• tax registration
  • business tax application
  • business license application, or
  • tax certification.

In a nutshell, getting a tax certificate is your local government's way of charging your business a fee or other taxes. The office that handles local tax registration is sometimes called a tax registration office, tax collector, or city treasurer. Contact your local office for details on handling this registration.

Obtaining a Seller's Permit

In most states, any business—whether it's a sole proprietorship, partnership, LLC, corporation, or any other type—must have a seller's permit if it sells any tangible goods to the public. Tangible goods are things you can touch, such as furniture, clothing, or food. Businesses that sell only services, such as a color consultant or tax preparer, are often (but not always) exempt from the seller's permit requirement.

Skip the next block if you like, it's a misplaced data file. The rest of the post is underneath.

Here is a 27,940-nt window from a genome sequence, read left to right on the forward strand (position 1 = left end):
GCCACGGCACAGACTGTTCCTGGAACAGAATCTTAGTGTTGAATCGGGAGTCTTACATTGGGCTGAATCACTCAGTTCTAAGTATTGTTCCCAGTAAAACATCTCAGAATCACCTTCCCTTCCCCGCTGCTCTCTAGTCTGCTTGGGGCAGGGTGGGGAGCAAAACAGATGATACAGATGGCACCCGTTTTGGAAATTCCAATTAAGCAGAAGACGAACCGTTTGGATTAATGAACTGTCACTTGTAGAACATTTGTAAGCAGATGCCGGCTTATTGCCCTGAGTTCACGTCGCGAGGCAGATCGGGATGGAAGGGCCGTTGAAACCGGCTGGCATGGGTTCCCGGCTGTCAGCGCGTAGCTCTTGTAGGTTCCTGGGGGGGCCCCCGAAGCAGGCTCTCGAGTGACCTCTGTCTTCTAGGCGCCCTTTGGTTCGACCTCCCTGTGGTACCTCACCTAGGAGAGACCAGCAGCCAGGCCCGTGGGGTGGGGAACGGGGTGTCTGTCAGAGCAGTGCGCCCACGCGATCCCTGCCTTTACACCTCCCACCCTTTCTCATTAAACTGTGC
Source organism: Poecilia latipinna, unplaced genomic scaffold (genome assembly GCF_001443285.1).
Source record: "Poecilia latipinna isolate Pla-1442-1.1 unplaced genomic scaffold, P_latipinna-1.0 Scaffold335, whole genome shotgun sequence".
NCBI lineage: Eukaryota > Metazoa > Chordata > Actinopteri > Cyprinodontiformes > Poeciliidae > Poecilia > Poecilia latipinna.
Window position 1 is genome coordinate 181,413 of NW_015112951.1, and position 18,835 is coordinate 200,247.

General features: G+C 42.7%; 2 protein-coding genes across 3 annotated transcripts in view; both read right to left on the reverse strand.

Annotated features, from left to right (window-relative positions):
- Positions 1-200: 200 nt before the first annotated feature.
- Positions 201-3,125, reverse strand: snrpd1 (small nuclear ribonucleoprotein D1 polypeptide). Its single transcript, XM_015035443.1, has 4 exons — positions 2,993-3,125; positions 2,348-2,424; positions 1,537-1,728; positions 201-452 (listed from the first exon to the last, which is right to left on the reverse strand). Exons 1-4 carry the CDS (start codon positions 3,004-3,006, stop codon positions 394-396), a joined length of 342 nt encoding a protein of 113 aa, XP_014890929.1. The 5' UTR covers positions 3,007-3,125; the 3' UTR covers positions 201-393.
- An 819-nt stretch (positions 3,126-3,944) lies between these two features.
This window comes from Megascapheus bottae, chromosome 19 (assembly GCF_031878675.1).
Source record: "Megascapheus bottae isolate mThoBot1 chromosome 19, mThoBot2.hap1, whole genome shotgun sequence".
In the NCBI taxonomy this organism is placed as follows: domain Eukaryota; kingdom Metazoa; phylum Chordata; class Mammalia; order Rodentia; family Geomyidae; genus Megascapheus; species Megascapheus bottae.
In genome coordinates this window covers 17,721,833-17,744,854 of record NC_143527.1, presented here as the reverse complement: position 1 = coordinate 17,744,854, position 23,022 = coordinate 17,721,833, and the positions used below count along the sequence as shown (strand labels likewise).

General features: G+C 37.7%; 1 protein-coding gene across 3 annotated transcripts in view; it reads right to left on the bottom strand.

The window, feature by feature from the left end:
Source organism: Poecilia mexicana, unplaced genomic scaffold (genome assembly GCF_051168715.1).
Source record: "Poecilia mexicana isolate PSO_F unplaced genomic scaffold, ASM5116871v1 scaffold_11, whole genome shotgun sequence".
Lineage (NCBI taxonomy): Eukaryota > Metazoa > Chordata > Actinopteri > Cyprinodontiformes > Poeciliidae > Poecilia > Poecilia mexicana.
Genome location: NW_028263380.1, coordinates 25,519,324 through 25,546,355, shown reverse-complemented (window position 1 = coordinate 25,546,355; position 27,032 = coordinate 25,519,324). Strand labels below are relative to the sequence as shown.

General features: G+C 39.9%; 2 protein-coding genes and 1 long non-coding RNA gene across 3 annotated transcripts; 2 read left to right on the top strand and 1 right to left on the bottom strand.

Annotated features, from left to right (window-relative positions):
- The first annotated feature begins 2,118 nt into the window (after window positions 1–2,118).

A seller's permit allows your business to collect sales taxes from customers to cover any sales tax that you'll owe to the state. Sales tax is generally calculated as a percentage of your taxable sales. You'll typically pay any taxes you owe at year-end, semiannually, quarterly, or monthly.

To obtain a seller's permit, contact the agency in your state that governs sales taxes, which could be the same agency that deals with income taxes. The process of obtaining a seller's permit typically consists of submitting a simple application form and, sometimes, paying a fee.

Securing Specialized Licenses and Environmental Permits

Various licenses and permits are required of certain businesses for certain activities, sometimes for certain locations. Figuring out what permits or licenses you might need can be confusing as there are literally hundreds of independent agencies from the local to the federal level that regulate various businesses.

So here's a quick overview of who typically regulates what.

Local Regulations and Zoning Laws for Businesses

Local laws regulate which activities are allowed in particular locations. Assuming your business has met zoning requirements, it still might need to be approved by other city agencies, such as:

  • the fire department
  • the police department
  • the building inspector, or
  • the department of public health.